Re: [Gen-art] [radext] Gen-ART review of draft-ietf-radext-dynamic-discovery-13

Stefan Winter <> Mon, 23 March 2015 08:17 UTC

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Subject: Re: [Gen-art] [radext] Gen-ART review of draft-ietf-radext-dynamic-discovery-13
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thanks for those kind words :-)

> Minor issues:
> S-NAPTR tags for RADIUS are defined, but none for Diameter.  I'm sure
> this was considered, but it seems odd on first reading.

Diameter defines its own S-NAPTR tags in its own RFCs - see the IANA
registry at
for a list.

The authors if the current RADIUS draft were aware of that and have
defined the radius tags exactly analogous to the Diameter ones (e.g.
diameter.tls.tcp matches radius.tls.tcp).

> S2.1.1.2 uses SHOULD to recommend that clients retry with their other
> certificates.  I'd recommend use of MAY here, unless you would like to
> expand on why this a SHOULD is valuable.

Well... realm discovery is triggered typically by an end user trying to
authenticate. If a client has a certificate but doesn't want to show it,
this becomes an avoidable DoS for the user. Also, if the client doesn't
always try the certificates in the same order, the connection setup also
becomes indeterministic - sometimes it works, sometimes not.

The clause makes a case for "don't give up prematurely" and makes the
behaviour deterministic.

So, I believe a SHOULD is the right thing to ask for here - would you
prefer an updated draft with this reasoning included, or are the
explanations in this mail sufficient?

> S2. I know that this is experimental and all, but this seems a
> little too hand-wavy even for that.  I think that this is the right
> design, but the section could be a little more confident (and precise)
> in the description of how this works.  It took me a couple of goes to
> understand how this was intended to work.  One important realization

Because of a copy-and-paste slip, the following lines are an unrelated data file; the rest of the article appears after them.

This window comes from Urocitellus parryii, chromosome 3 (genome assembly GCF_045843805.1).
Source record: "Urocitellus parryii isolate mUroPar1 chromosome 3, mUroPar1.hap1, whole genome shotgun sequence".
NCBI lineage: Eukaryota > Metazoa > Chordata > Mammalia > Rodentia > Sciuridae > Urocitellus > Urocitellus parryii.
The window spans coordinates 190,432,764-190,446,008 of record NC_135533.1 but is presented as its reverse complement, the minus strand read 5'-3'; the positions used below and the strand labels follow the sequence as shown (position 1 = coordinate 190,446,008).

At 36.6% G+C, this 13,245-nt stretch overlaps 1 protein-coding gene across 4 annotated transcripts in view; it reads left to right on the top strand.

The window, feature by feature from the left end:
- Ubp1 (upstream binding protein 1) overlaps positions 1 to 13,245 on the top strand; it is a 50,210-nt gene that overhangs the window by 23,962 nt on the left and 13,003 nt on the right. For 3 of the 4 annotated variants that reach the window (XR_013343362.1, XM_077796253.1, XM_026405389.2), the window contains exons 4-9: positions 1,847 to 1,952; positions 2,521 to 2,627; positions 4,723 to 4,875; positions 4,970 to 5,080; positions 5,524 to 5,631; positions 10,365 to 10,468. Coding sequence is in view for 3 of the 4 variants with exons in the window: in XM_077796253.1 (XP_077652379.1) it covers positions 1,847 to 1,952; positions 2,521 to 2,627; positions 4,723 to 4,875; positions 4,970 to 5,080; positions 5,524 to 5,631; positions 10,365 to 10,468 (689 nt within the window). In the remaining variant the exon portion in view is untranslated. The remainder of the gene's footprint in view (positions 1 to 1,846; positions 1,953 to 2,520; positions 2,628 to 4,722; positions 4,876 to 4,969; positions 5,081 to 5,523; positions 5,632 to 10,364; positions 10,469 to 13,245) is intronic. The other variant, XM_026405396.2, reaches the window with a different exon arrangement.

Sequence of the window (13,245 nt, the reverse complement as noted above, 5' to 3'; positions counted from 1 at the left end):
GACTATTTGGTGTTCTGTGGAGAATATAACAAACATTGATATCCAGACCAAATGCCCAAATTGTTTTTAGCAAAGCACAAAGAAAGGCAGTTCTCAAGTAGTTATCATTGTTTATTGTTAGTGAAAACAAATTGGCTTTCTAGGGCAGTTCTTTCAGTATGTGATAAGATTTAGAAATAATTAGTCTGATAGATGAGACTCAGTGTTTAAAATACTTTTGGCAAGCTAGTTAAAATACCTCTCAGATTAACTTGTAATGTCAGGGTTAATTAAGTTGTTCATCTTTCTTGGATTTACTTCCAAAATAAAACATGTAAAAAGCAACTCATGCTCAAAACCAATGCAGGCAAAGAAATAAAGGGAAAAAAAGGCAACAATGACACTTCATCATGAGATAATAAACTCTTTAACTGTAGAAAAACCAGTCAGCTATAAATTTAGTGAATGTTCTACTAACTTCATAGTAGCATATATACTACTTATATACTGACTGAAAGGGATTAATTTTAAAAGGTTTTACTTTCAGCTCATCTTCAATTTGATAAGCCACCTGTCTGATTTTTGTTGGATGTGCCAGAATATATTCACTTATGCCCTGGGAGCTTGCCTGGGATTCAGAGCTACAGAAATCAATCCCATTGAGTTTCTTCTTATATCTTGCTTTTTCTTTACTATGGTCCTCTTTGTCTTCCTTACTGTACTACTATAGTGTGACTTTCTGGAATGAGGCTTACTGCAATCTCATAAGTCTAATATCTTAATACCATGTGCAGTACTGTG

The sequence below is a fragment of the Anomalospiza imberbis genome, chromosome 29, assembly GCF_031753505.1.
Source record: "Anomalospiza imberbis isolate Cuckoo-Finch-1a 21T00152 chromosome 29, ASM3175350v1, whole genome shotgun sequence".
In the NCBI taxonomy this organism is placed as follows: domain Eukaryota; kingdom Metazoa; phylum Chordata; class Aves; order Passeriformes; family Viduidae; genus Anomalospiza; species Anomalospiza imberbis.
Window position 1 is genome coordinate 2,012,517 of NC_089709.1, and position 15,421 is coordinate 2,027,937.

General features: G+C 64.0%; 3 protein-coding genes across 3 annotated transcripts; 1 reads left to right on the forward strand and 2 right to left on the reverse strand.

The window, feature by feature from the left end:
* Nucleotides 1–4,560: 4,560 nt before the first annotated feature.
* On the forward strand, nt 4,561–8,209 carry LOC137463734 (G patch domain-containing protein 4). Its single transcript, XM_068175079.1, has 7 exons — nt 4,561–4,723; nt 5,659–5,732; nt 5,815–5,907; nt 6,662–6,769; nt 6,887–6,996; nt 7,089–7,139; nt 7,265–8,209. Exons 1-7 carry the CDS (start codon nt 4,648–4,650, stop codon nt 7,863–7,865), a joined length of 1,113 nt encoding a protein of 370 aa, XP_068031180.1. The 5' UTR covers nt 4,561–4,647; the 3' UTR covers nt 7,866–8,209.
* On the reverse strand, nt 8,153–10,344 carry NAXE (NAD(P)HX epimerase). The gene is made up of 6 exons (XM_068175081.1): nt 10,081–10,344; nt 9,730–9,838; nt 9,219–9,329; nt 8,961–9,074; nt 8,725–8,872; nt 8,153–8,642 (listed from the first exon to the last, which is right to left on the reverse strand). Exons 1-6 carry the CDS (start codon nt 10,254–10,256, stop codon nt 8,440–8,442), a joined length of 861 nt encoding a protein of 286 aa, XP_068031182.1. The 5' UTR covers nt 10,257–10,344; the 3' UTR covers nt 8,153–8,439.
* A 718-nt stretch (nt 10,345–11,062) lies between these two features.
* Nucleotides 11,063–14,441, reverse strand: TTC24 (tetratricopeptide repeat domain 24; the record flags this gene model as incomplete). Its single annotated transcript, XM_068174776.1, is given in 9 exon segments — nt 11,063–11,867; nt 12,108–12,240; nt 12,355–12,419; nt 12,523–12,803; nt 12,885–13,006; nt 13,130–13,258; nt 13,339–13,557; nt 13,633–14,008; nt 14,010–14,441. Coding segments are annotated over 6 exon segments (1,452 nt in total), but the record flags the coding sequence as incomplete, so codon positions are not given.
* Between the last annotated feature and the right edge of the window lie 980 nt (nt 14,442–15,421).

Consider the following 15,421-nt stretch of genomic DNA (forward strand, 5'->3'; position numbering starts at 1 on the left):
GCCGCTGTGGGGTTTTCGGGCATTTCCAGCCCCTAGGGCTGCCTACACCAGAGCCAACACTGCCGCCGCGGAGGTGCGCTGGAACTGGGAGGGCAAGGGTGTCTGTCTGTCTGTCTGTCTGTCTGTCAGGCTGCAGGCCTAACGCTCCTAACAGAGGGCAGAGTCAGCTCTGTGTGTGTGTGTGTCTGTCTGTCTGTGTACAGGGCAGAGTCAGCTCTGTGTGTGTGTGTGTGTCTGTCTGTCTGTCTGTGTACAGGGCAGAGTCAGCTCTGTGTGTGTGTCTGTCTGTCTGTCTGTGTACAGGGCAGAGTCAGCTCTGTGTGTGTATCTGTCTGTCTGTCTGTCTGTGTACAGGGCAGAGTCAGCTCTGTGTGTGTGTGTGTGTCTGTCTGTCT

> was that a common root for the realm needs to be configured.  I'd like
> to see this section expanded slightly (my initial inclination would
> have been toward removal, but the content is in line with the
> experiment, so it's probably valuable).

Oh, it's totally handwavy, agreed :-) The mechanism described here is
not implemented anywhere, and DANE in general only deals with the
server-side auth, leaving a gaping hole on the question how to validate
client certs. So, it really is just a sketch - that's why I used that
word in the text.

Actually I find that approach rather elegant, but it would take people
with a lot of energy to pick it up, complete the DANE specs for
client-side auth, implement TLS libraries that can do this, and to
actually deploy it.

I'm not sure I know how to handle your comment text-wise... when it
comes to the need of a common root, I would have hoped that there is
already text making it clear, i.e.:

   DANE/TLSA records of all authorized servers are put into a DNSSEC
   zone with a common, consortium-specific branch of the DNS tree, then
   the entity executing the algorithm can retrieve TLSA Resource Records
   (TLSA RR) for the label "realm.commonroot" [...]"

If you can suggest specific text that helps readers understand this
easier, I'm all ears...

> S2.2 says:
>    Since the Domain Name System is not
>    necessarily trustworthy (e.g. if DNSSEC is not deployed for the
>    queried domain name), it is important to verify that the server which
>    was contacted is authorized to service requests for the user which
>    triggered the discovery process.
> This implies that DNS integrity is the only reason for authentication.
> To paraphrase Steve Bellovin: you hand your packets to the attacker to
> deliver.

Hmm... that text indeed is wrong / comes across badly.